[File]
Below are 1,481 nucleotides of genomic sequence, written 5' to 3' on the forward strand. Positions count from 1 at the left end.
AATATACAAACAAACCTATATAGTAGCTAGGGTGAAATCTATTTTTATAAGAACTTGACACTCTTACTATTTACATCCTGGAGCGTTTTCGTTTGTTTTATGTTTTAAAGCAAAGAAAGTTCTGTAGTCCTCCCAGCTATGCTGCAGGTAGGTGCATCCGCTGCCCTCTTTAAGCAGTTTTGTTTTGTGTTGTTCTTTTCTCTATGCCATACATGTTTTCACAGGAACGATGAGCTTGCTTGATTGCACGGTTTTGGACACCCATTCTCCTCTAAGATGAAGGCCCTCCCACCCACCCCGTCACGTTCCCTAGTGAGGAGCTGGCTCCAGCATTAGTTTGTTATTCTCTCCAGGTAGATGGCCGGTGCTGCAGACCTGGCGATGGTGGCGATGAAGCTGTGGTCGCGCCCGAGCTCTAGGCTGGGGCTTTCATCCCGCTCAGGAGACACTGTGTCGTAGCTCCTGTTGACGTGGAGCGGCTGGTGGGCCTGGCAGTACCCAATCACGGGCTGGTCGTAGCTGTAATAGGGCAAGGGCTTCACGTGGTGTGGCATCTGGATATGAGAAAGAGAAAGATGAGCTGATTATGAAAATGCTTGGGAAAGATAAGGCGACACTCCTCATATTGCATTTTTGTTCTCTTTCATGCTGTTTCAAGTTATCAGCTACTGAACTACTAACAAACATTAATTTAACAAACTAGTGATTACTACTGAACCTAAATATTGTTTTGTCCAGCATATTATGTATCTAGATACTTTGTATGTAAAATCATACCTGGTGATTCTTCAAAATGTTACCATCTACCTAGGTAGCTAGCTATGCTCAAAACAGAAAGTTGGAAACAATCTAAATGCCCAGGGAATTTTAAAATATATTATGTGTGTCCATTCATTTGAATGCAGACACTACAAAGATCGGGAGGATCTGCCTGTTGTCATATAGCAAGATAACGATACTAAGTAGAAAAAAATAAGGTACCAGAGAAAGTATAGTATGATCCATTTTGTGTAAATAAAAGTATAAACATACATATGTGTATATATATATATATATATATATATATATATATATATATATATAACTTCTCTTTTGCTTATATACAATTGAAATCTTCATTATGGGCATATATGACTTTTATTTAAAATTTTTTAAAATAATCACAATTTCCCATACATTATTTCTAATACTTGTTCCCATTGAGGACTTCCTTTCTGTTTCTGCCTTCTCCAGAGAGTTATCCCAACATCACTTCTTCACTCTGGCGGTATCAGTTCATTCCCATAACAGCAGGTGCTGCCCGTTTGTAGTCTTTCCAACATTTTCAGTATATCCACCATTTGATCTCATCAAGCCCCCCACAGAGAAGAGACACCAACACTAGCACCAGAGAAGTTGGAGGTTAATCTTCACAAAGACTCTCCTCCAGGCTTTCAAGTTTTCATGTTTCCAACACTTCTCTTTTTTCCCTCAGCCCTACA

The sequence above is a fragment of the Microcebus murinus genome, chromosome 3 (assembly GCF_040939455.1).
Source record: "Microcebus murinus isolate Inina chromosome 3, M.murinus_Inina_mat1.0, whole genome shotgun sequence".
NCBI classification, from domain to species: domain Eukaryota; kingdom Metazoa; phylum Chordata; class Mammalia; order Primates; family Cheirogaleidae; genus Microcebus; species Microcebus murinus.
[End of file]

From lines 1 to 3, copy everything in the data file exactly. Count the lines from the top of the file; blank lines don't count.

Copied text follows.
Below are 1,481 nucleotides of genomic sequence, written 5' to 3' on the forward strand. Positions count from 1 at the left end.
AATATACAAACAAACCTATATAGTAGCTAGGGTGAAATCTATTTTTATAAGAACTTGACACTCTTACTATTTACATCCTGGAGCGTTTTCGTTTGTTTTATGTTTTAAAGCAAAGAAAGTTCTGTAGTCCTCCCAGCTATGCTGCAGGTAGGTGCATCCGCTGCCCTCTTTAAGCAGTTTTGTTTTGTGTTGTTCTTTTCTCTATGCCATACATGTTTTCACAGGAACGATGAGCTTGCTTGATTGCACGGTTTTGGACACCCATTCTCCTCTAAGATGAAGGCCCTCCCACCCACCCCGTCACGTTCCCTAGTGAGGAGCTGGCTCCAGCATTAGTTTGTTATTCTCTCCAGGTAGATGGCCGGTGCTGCAGACCTGGCGATGGTGGCGATGAAGCTGTGGTCGCGCCCGAGCTCTAGGCTGGGGCTTTCATCCCGCTCAGGAGACACTGTGTCGTAGCTCCTGTTGACGTGGAGCGGCTGGTGGGCCTGGCAGTACCCAATCACGGGCTGGTCGTAGCTGTAATAGGGCAAGGGCTTCACGTGGTGTGGCATCTGGATATGAGAAAGAGAAAGATGAGCTGATTATGAAAATGCTTGGGAAAGATAAGGCGACACTCCTCATATTGCATTTTTGTTCTCTTTCATGCTGTTTCAAGTTATCAGCTACTGAACTACTAACAAACATTAATTTAACAAACTAGTGATTACTACTGAACCTAAATATTGTTTTGTCCAGCATATTATGTATCTAGATACTTTGTATGTAAAATCATACCTGGTGATTCTTCAAAATGTTACCATCTACCTAGGTAGCTAGCTATGCTCAAAACAGAAAGTTGGAAACAATCTAAATGCCCAGGGAATTTTAAAATATATTATGTGTGTCCATTCATTTGAATGCAGACACTACAAAGATCGGGAGGATCTGCCTGTTGTCATATAGCAAGATAACGATACTAAGTAGAAAAAAATAAGGTACCAGAGAAAGTATAGTATGATCCATTTTGTGTAAATAAAAGTATAAACATACATATGTGTATATATATATATATATATATATATATATATATATATATATATAACTTCTCTTTTGCTTATATACAATTGAAATCTTCATTATGGGCATATATGACTTTTATTTAAAATTTTTTAAAATAATCACAATTTCCCATACATTATTTCTAATACTTGTTCCCATTGAGGACTTCCTTTCTGTTTCTGCCTTCTCCAGAGAGTTATCCCAACATCACTTCTTCACTCTGGCGGTATCAGTTCATTCCCATAACAGCAGGTGCTGCCCGTTTGTAGTCTTTCCAACATTTTCAGTATATCCACCATTTGATCTCATCAAGCCCCCCACAGAGAAGAGACACCAACACTAGCACCAGAGAAGTTGGAGGTTAATCTTCACAAAGACTCTCCTCCAGGCTTTCAAGTTTTCATGTTTCCAACACTTCTCTTTTTTCCCTCAGCCCTACA

The sequence above is a fragment of the Microcebus murinus genome, chromosome 3 (assembly GCF_040939455.1).